Newborn Undergoes Surgery in First Hour of Life

December 18, 2013

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Azriel Dominique Hernandez after surgery

It’s usually a time for joy. The first ultrasound gives parents a sneak peek at the baby who’s on the way. For Nicole Jackson, though, that visit left her with a lot of fear. The doctor saw something that wasn’t quite right, and confirmed it about five weeks later. Her baby would be born with gastroschisis.

Gastroschisis happens when a baby’s abdominal walls don’t form correctly, creating a hole which allows the intestines and other organs to grow outside the body. The Centers for Disease Control and Prevention estimates that about 1,871 babies are born with this condition each year in the United States. It requires surgery almost immediately after birth.

“I was devastated,” said Jackson. “You never think anything like that could happen to you or your child. I was a mess.” Doctors assured her there wasn’t anything she could’ve done to prevent the problem, and told her a pediatric surgeon would be on standby when she delivered.

Because of the complication, Jackson’s doctor kept a very close eye on her pregnancy. An ultrasound at 32 weeks gestation showed the baby’s intestines were enlarged, so Jackson came to Mercy to deliver her baby by cesarean section. Little Azriel Dominique Hernandez weighed just two pounds and six ounces. Mercy Kids pediatric surgeon Dr. Troy Spilde was ready to jump in to help.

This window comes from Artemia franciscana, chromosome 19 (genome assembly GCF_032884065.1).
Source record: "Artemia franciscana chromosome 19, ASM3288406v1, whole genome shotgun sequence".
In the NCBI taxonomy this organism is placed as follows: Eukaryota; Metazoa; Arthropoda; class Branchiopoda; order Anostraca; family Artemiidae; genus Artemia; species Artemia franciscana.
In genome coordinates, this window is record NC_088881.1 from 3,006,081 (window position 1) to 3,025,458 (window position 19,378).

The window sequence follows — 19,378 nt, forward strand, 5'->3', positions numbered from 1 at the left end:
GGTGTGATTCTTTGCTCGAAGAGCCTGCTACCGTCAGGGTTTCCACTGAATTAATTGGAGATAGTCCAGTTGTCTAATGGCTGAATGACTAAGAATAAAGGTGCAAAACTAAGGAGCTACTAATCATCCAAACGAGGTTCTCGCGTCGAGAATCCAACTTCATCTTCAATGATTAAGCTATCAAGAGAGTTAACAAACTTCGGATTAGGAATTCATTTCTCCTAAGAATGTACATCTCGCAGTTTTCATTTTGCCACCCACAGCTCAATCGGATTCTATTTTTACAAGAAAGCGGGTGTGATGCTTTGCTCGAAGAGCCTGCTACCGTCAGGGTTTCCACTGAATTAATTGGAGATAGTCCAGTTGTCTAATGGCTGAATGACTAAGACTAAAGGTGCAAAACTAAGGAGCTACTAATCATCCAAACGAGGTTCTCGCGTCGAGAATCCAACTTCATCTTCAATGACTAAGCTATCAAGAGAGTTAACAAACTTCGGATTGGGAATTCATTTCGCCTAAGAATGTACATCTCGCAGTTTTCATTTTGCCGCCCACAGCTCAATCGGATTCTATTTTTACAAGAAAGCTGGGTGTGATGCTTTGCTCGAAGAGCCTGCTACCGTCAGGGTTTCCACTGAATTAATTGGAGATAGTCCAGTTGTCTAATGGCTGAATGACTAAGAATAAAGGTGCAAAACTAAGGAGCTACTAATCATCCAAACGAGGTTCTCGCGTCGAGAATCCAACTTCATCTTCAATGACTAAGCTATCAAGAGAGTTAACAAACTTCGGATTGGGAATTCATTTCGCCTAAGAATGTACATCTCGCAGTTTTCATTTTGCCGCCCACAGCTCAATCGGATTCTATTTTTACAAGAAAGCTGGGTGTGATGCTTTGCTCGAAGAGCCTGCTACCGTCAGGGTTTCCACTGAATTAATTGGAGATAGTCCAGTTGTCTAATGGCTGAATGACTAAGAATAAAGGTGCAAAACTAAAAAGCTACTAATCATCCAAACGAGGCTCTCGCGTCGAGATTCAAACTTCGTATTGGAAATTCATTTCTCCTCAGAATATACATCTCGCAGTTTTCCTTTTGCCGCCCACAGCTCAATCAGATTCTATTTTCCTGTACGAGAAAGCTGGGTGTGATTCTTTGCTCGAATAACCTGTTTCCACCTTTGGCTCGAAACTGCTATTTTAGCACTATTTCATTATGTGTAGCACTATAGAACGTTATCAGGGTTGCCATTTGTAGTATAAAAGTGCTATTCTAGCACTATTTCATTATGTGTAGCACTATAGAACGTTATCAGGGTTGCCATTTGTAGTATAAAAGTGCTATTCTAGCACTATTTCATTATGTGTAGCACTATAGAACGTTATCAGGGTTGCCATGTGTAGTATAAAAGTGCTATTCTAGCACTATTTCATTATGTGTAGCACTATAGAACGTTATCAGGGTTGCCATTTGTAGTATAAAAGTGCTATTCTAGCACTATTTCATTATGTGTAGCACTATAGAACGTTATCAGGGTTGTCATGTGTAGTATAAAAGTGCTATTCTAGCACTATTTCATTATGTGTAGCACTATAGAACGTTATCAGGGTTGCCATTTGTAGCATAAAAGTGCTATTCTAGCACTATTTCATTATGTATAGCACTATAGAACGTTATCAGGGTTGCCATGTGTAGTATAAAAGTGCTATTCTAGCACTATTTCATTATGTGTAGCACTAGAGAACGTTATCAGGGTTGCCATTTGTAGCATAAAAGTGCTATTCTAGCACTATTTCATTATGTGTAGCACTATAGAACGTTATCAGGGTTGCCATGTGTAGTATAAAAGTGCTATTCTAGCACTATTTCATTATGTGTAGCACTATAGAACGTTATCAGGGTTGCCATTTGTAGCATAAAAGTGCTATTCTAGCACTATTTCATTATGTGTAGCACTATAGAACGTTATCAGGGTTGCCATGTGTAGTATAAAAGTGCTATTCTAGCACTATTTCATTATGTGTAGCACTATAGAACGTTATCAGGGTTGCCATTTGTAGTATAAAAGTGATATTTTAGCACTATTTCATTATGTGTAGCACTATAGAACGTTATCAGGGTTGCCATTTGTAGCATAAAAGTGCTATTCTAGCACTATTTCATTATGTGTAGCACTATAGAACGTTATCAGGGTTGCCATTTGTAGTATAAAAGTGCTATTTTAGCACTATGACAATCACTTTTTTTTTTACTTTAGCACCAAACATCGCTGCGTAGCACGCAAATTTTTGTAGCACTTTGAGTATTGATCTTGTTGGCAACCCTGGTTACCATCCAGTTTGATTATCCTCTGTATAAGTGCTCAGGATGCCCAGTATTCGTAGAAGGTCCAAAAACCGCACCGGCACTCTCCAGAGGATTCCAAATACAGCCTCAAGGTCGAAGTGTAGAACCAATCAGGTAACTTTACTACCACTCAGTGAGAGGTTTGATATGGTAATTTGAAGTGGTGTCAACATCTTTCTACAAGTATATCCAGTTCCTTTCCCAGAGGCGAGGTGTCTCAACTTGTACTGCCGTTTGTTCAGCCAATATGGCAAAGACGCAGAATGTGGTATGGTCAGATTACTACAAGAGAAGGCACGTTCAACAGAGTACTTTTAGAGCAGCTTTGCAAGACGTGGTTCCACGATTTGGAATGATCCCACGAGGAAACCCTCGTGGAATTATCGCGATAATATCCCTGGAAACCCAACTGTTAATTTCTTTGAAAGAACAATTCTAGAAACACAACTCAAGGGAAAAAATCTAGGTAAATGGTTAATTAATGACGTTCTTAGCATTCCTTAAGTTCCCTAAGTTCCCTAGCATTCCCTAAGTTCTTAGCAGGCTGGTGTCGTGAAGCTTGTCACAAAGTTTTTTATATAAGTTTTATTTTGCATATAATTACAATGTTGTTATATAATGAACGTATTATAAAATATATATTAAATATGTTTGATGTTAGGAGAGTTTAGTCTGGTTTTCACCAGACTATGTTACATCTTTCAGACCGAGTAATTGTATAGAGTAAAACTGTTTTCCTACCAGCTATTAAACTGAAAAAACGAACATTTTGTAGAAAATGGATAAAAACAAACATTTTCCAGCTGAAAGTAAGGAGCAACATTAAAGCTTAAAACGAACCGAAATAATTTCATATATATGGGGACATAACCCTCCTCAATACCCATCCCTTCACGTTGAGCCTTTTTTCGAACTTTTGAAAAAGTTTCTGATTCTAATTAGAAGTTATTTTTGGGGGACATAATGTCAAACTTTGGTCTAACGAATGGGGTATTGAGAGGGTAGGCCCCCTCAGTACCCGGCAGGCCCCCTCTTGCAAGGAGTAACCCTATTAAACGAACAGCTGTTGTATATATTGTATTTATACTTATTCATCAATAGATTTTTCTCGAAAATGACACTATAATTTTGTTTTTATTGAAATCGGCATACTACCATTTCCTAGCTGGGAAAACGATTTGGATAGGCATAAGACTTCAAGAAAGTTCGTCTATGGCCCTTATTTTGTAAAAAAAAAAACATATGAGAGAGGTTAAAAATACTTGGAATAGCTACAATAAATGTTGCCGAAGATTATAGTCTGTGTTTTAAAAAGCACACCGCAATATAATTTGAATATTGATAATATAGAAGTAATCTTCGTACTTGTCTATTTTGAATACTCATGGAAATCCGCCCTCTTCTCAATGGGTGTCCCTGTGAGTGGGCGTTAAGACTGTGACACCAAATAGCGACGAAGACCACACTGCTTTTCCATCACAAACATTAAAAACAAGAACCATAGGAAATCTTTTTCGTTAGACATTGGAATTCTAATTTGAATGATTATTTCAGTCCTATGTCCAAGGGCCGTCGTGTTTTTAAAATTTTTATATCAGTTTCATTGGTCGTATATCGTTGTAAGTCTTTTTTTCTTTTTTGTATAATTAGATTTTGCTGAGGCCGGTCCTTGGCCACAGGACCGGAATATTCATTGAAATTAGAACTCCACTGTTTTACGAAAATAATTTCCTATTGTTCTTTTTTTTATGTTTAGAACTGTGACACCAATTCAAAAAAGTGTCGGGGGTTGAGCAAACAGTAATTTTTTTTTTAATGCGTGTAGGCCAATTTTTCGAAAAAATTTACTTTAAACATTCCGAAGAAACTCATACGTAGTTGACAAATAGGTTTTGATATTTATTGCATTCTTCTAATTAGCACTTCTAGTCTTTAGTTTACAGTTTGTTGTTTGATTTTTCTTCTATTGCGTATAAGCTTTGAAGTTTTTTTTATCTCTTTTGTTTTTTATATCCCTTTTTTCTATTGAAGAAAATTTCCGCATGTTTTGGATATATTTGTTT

“Gastroschisis is a fairly urgent condition,” Dr. Spilde explained. “We have to get the intestines covered fairly quickly. We get into an operating room with our team quickly for these little ones.”

While waiting was difficult, Jackson says the surgery seemed quick, and Azriel came out of it just fine. After a few days of sedation on a ventilator, Azriel was eating at five days old. “We were just amazed at her progress,” said Jackson.

Several weeks in Mercy’s neonatal intensive care unit followed. Despite the daily, 45-minute drive from Bolivar, Nicole says having the specialized care her family needed so close to home was a blessing. “I can only imagine if we’d had to go to St. Louis or Kansas City for care,” she said. “I would’ve had to choose between staying with my newborn or seeing my older son every day. I feel very fortunate that they have the pediatric surgeons here.”

Those surgeons are part of a Mercy Kids team that includes more than 700 pediatricians, family doctors and 125 pediatric specialists across the four states Mercy serves. For Jackson, having those doctors available in Springfield meant a lot. “Mercy has truly helped our daughter and our family beyond our expectations.”

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